This isn't necessarily an upbeat Slice of Life. It is a reflection of something that happened about a week and a half ago that I am still thinking about.
I went to a children's literature event that was fantastic. See my celebrations post here for more about the fun. I fangirled about meeting authors of books that I have loved. It was also great hearing from authors that were new to me. Being in a room with so many authors and readers gave me chills. People were chattering about books, authors, and connecting with each other. A buzz of happiness and excitement filled the air. As you may suspect though, there was another perspective that I haven't shared yet.
The event was happening near Chicago which is a tremendously diverse city. As I gazed around the room, that is not what I saw. Granted, we were in a suburb, but the room contained very few people who appeared anything other than white. I noticed it in passing, but really thought about it more deeply after I saw an author's name in the bulletin. I knew she was not white and the thought came to me, "Well, it will be easy to find her in here." Not too long after that, I noticed this message on Twitter:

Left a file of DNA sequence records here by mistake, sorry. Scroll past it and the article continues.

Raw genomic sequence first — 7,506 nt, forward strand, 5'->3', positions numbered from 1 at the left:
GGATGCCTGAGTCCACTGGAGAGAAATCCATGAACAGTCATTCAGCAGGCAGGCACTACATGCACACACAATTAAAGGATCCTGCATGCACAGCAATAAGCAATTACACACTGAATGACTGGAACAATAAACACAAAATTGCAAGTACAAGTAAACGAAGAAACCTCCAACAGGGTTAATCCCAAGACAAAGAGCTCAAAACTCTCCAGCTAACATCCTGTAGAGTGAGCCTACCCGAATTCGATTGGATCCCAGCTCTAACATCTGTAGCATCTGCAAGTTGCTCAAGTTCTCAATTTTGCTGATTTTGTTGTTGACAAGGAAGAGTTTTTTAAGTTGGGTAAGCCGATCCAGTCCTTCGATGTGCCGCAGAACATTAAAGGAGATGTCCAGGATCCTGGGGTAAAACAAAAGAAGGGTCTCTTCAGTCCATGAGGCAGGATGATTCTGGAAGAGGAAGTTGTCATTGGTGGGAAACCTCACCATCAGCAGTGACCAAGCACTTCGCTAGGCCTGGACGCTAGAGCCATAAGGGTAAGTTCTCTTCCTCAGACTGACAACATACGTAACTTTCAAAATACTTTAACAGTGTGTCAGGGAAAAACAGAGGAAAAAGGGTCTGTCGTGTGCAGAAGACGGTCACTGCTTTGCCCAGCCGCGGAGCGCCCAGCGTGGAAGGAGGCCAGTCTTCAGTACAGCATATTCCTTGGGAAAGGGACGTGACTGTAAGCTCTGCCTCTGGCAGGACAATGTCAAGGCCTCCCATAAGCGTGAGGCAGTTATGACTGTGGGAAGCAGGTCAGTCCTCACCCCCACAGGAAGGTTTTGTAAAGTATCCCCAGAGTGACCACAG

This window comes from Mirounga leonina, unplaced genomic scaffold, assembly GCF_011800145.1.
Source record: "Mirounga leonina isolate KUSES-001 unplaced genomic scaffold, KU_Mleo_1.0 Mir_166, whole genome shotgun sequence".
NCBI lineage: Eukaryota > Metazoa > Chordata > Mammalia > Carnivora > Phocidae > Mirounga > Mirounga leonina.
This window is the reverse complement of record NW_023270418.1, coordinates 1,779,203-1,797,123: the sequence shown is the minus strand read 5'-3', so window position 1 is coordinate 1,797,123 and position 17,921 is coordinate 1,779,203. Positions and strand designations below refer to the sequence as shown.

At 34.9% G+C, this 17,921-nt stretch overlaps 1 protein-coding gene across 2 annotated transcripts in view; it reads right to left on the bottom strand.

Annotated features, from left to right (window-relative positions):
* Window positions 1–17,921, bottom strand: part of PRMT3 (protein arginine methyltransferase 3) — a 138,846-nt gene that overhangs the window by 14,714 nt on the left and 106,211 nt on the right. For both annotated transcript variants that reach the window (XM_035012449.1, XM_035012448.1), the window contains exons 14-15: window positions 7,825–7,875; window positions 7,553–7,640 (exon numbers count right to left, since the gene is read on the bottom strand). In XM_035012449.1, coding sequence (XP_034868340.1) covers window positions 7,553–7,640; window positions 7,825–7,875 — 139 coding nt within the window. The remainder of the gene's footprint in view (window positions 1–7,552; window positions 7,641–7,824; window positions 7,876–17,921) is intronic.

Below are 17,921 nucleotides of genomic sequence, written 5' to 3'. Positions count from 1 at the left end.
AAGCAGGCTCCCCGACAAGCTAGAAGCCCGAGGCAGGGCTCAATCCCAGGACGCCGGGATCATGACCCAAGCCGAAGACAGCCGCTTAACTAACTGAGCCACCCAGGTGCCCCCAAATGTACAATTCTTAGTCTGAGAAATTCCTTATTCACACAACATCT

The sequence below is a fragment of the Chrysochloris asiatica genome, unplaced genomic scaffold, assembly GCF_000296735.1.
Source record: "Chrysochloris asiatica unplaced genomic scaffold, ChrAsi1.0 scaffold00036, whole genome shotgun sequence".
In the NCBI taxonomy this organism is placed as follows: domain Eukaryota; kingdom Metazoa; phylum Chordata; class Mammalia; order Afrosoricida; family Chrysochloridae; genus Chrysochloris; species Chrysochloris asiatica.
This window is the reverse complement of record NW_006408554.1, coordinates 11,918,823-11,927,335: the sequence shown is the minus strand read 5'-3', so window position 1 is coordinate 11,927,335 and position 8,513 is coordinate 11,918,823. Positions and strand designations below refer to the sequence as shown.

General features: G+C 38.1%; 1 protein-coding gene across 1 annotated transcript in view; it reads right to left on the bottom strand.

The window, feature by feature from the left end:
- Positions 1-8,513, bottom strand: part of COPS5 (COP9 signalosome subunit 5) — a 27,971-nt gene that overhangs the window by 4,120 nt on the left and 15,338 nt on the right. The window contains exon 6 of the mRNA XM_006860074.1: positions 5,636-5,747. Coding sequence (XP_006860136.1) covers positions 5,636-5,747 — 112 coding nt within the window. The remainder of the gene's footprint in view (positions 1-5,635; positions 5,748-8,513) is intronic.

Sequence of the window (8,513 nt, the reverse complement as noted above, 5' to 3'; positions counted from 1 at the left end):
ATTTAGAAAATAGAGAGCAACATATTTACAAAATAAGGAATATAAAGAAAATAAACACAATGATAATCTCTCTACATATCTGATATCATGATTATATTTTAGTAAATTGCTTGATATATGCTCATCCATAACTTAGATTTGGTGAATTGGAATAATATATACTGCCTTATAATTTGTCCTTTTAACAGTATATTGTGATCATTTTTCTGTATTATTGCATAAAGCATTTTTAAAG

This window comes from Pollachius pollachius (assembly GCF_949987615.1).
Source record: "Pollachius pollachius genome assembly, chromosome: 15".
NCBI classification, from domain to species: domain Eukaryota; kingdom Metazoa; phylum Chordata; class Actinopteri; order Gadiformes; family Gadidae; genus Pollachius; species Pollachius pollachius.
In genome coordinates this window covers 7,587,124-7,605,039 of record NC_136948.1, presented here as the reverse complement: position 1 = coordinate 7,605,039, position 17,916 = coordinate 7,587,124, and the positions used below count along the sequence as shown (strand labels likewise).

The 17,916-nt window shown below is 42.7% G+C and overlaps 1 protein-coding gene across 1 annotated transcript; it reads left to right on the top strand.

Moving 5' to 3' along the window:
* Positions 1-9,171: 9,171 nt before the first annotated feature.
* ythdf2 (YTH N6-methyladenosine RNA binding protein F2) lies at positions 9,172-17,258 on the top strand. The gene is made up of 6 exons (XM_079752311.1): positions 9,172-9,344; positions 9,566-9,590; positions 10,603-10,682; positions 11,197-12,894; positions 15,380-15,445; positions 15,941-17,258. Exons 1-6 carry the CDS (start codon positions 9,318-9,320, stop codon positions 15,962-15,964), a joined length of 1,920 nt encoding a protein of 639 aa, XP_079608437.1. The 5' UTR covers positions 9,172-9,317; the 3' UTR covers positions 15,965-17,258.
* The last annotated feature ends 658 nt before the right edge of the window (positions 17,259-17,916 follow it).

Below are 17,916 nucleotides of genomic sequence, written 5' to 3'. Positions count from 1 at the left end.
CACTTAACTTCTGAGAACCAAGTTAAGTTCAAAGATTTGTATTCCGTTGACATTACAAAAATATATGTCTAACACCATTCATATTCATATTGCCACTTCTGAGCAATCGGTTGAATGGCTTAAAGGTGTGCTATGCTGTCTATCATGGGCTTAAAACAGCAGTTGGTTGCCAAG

I'm at a big Illinois book event. Sorry gotta just say this, it's 99% white.Yes, librarians in the midwest are probably not very culturally diverse, but there were teachers there too and we were not far from Chicago. I don't know what the answer is, but I believe it is an issue that needs to be addressed. I sent an email to the organizers because I am not sure if they are thinking about this. Being white, I only thought about it in passing when I first walked in. It only really hit me when I thought about how I might feel as a person of color walking into the room. This was an amazing event and I hope to attend again, but I also hope for some change.
— Nnedi Okorafor, PhD (@Nnedi) February 15, 2014